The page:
What is the difference between mediation and collaborative law?
As a collaborative lawyer, I often encounter the question: “What is the difference between mediation and collaborative law (“CL”)?”
It’s hard for non-lawyers to see the differences; in fact lawyers sometimes struggle to articulate them.
After all, both are non-adversarial processes. Both are forms of interest-based negotiation. Both are voluntary and cannot be concluded unless the parties agree to a resolution.
One difference is that CL has an efficient discovery process built into its structure. Mediation does not usually require an information exchange step as part of its process. This limitation can allow mediation to being used toward the end of the litigation process and viewed as a part of it.
Another difference is when they are used. Typically, parties don’t turn to the use of mediation until litigation is well under way. This could be after thousands have already been spent on legal fees and relationships between the parties have been seriously strained if not destroyed. Alternatively, CL happens at the outset of the dispute resolution efforts, before any litigation has been commenced. So the chances of preserving relationships, saving money, and avoiding the draining of resources and emotions are far greater.
Third, CL is the collective work and energy of an integrated team effort in which all parties and all lawyers are working in collaboration with each other, building upon each other, bouncing ideas around the table, getting instant feedback, having expert advice there in the room at the fingertips of the parties and lawyers. This is huge. In mediation, the process depends largely on the effectiveness of one person, the mediator, to find common ground, to reason, to suggest, to facilitate conversations, to decide what to share, and to balance power. In CL, it is a team effort to find solutions, to feed off of each other, even off of the other side. This is essential in order to explore the shared interests together and find a great solution, one that goes far above compromise.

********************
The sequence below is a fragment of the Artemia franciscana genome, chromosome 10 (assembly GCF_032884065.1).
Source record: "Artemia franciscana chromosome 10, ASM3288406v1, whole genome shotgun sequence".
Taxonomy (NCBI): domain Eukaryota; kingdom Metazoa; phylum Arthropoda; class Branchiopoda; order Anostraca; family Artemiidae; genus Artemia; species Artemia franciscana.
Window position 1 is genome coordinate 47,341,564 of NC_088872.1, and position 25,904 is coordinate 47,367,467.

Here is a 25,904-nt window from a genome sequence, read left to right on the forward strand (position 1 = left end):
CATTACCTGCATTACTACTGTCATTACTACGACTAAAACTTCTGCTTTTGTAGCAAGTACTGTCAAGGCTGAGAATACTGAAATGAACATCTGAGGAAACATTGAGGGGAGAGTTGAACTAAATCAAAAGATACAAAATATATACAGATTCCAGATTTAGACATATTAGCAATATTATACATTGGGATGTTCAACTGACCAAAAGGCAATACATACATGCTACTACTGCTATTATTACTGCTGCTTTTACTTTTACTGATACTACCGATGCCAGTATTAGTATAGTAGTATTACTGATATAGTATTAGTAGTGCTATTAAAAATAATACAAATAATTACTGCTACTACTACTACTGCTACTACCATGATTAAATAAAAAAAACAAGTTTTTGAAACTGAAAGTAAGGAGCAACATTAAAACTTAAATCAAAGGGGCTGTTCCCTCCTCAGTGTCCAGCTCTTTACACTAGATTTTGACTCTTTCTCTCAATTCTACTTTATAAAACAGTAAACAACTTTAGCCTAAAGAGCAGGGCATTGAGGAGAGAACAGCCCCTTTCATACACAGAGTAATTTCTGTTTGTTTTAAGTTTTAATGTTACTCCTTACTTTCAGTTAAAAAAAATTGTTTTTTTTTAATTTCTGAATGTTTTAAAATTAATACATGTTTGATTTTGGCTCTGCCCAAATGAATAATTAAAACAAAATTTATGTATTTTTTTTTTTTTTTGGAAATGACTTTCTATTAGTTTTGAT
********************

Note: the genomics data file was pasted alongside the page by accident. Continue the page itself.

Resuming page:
One difference most pertinent to my work is the aspect of attorney representation as the integral part of the CL process. In some types of mediation (divorce for example), the parties are not usually represented by lawyers. In CL, parties must be represented by counsel. Sometimes, I get asked why attorneys are needed at all in CL. Whether the divorce is handled in CL, mediation, or traditional litigation, the court must approve the divorce. Collaborative attorneys put their legal knowledge and skills to draft and structure the parties’ solutions, in ways that will be acceptable to the court. Remember, the mediator will only facilitate the parties to reach an agreement. Whether the agreement will be legal or enforceable in court is not the concern of the mediator. Additionally, the mediator cannot give legal advice in the course of mediation. Often in divorce mediations, the disputants are left in the dark about their legal rights and responsibilities during the negotiation. There is inherent anxiety on the part of the disputants in mediation that they may be unknowingly signing away their rights. In CL, attorneys ensure that everyone is properly informed of their options and consequences from the legal perspective in every step in the process.
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